12 Monkeys Terry Gilliam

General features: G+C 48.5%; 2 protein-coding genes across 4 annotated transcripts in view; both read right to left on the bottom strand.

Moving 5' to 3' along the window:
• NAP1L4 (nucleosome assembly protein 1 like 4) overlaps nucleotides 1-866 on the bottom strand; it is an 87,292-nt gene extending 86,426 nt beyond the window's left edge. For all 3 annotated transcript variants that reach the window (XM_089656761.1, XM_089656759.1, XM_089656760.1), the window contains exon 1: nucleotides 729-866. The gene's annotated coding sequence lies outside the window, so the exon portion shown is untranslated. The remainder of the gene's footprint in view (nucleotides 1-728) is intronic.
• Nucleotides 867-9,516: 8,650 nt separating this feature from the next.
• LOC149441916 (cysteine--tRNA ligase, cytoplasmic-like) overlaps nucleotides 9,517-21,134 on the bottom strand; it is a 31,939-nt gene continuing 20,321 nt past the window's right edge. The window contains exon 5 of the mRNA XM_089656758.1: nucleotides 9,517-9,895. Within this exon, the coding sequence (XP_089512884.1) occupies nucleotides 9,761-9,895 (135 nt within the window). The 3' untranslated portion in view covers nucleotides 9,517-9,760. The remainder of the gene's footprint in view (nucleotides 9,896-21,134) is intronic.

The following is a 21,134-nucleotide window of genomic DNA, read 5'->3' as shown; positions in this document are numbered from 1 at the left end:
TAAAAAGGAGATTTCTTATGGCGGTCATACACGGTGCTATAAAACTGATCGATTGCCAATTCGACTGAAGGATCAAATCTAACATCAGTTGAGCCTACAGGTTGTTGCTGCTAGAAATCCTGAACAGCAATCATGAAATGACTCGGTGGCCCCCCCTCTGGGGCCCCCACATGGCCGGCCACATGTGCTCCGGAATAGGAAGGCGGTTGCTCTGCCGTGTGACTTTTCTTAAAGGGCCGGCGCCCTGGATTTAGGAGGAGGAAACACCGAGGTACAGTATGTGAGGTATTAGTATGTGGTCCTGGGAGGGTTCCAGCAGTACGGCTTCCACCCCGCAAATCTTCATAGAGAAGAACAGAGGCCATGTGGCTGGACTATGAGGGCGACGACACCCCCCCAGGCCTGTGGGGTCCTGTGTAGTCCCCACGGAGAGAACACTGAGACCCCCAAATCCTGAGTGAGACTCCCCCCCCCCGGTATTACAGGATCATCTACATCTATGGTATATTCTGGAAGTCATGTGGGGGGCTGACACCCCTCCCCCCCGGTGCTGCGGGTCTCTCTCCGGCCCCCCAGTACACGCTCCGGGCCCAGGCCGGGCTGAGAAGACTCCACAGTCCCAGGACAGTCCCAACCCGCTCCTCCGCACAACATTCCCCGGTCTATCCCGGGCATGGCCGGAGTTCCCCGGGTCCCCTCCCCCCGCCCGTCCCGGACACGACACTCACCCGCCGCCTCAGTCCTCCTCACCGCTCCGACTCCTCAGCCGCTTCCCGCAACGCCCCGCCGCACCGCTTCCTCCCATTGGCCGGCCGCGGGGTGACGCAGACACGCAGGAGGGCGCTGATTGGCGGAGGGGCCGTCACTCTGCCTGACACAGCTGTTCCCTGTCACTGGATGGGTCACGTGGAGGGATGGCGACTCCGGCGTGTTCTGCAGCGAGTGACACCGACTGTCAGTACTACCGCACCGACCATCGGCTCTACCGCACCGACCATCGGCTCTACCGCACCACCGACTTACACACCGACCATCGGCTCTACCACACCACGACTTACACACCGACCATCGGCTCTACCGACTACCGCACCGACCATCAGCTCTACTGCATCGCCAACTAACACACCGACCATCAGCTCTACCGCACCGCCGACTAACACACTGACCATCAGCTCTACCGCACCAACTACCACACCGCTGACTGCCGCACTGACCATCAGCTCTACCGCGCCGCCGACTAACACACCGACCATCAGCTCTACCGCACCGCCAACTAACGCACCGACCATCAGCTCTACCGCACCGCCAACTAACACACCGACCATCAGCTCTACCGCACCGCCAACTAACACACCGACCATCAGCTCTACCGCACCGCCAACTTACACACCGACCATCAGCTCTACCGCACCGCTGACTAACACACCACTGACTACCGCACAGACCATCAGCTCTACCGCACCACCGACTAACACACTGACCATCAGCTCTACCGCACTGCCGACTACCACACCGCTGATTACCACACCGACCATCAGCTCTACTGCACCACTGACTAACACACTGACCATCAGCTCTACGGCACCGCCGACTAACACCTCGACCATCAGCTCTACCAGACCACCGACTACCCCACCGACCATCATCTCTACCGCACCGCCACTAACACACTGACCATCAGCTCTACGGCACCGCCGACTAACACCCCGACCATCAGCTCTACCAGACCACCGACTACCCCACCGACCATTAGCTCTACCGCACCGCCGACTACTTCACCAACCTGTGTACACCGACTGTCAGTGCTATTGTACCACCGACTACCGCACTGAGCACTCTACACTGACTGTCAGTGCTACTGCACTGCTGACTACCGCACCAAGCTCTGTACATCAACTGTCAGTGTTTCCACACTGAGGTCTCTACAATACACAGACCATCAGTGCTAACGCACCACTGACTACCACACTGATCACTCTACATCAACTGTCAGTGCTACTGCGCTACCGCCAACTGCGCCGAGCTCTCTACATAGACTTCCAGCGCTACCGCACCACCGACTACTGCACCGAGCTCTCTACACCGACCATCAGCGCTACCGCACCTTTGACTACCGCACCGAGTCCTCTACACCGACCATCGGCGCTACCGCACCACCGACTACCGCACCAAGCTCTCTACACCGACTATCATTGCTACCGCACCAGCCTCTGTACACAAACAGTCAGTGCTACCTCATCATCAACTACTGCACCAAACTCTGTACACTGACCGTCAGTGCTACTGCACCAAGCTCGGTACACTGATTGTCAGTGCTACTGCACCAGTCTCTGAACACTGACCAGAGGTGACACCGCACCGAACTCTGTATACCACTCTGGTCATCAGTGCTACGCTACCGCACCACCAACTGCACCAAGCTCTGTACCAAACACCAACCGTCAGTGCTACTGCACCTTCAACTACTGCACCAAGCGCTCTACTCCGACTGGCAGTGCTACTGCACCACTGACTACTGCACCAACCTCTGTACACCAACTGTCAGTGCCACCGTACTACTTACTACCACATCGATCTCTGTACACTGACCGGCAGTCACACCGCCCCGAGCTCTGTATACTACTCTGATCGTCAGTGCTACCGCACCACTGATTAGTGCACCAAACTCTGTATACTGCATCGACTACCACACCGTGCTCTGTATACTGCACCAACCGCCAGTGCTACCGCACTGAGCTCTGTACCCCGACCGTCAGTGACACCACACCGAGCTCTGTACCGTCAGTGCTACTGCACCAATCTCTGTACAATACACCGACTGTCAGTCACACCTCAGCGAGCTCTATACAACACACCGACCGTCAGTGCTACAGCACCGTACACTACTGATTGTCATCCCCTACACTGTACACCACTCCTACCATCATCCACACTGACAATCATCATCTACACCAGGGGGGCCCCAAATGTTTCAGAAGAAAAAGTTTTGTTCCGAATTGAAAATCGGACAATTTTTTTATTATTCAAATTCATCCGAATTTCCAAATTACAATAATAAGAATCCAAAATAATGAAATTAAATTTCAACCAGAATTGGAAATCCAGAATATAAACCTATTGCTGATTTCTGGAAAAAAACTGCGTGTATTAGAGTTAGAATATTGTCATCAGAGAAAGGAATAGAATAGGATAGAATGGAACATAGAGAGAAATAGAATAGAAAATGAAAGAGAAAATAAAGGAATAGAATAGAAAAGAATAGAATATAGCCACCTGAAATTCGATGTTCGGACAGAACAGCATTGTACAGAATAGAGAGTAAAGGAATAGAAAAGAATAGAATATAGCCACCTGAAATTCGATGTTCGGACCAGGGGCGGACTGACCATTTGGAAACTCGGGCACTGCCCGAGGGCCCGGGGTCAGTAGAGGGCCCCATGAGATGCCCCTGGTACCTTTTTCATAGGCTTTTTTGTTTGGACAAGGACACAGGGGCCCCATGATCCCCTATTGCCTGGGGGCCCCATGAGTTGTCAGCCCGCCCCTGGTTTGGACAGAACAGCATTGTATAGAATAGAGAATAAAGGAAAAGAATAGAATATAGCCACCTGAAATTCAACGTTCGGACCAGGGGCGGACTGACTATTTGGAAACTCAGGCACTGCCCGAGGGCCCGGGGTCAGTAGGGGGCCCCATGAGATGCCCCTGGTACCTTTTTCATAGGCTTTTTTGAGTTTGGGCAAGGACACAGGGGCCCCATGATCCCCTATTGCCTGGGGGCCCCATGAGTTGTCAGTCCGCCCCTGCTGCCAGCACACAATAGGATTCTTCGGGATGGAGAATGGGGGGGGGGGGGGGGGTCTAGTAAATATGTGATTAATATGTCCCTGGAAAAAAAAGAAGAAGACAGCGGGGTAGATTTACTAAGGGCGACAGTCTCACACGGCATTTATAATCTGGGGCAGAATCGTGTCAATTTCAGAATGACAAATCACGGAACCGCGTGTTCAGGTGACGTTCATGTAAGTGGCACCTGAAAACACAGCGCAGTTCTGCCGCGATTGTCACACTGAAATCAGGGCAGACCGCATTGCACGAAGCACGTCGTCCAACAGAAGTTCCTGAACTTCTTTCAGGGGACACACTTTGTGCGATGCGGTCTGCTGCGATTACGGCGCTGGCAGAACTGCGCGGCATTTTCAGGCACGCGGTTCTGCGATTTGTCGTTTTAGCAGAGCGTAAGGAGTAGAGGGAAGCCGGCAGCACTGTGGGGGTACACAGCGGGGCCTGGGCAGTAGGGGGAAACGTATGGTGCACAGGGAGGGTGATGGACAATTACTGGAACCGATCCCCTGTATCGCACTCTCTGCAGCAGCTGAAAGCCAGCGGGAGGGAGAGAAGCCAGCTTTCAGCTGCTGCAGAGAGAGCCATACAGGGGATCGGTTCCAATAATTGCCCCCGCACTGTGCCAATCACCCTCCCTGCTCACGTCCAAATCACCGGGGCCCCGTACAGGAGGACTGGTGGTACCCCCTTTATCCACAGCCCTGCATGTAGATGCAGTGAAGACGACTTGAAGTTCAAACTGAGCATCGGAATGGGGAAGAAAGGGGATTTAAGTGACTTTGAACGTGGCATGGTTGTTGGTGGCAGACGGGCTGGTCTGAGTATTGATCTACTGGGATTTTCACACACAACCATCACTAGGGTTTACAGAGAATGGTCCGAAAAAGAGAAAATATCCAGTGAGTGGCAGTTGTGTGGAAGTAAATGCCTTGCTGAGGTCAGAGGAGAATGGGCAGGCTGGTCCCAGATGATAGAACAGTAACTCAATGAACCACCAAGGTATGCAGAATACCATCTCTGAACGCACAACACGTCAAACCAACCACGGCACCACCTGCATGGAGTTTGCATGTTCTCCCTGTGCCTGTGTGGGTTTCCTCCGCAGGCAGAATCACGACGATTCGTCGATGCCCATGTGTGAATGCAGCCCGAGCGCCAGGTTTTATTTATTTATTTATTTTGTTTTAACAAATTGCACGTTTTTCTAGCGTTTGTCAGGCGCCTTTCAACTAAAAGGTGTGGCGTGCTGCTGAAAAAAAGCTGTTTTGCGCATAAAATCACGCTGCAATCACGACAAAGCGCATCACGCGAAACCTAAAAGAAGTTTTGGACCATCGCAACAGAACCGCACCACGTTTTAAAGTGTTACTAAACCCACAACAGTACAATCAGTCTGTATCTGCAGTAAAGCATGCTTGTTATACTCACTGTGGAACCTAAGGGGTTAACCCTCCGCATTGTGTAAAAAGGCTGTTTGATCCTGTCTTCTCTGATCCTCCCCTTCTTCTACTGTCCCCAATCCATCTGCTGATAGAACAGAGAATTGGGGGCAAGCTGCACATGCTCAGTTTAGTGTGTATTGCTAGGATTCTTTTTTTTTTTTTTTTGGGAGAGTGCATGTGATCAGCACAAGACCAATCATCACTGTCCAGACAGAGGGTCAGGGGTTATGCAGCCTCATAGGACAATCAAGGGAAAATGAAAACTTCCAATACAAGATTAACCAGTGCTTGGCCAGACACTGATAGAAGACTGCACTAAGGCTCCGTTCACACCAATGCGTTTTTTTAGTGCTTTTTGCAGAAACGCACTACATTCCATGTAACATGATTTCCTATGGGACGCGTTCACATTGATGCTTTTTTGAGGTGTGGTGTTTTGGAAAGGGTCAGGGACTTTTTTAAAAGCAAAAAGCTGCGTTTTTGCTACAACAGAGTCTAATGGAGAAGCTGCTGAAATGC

Terry Gilliam is a creative film genius. Sure, that term gets thrown around far too often and attributed to many who are undeserving, but Gilliam is deserving. Proof? Try Brazil, Time Bandits, Monty Python and the Holy Grail and, yes, 12 Monkeys. Even his spectacular failures are engaging (The Adventures of Baron Munchausen). Yet Gilliam has one of the worst (undeserved) reputations in film, basically because he's an artist first, politician, well, way down the line. True, his battle with Universal to release his cut of Brazil didn't make him any friends (although it was the right decision) and Munchausen is an albatross that still hangs from his neck, but all those who see him as a creative dreamer (see Lost in La Mancha) whose amazingly artistic films never make "real" money, check this: 12 Monkeys made over 160 million dollars. Of course, there's good reason: the film had major star power (Brad Pitt, Madeleine Stowe and Bruce Willis). But it isn't a Hollywood blockbuster content-wise. In the extras and commentary, Gilliam constantly refers to 12 Monkeys as being a European film (meaning it's too smart to have come from America) and is in shock that he was allowed to make the movie, which stars Willis as a possibly insane man who believes he's come back to the past to help find a cure for a disease that will virtually destroy humankind in the near future. While the film is littered with trademark Gilliam visual signatures (the weird tilted shots, the complete absurdity of many situations, the odd midget), it may be one of his least "Gilliam" films (which he admits in the engaging and thorough commentary with producer Charles Roven). Instead, Monkeys is driven by a remarkable turn by Bruce Willis as the time-travelling/insane Cole and the excellent eccentricities of Brad Pitt. Of course, to make the film he wanted and receive final cut, he had to trade a big budget, and throughout the impressive documentary The Hamster Factor and Other Tales of 12 Monkeys, the battle to do things quick and cheap conflicts with the "big budget" impression of the film and Gilliam's meticulous nature. The doc offers a number of fascinating insights into Gilliam and the film (including the director becoming lost in his film's plot machinations) and the painful screening/opinion poll process 12 Monkeys went through. Unsurprisingly, when initially screened in advance, people hated it; but Gilliam and crew held firm and the film was released with minor changes, proving the man right once again. And really, was Munchausen that bad? (Universal)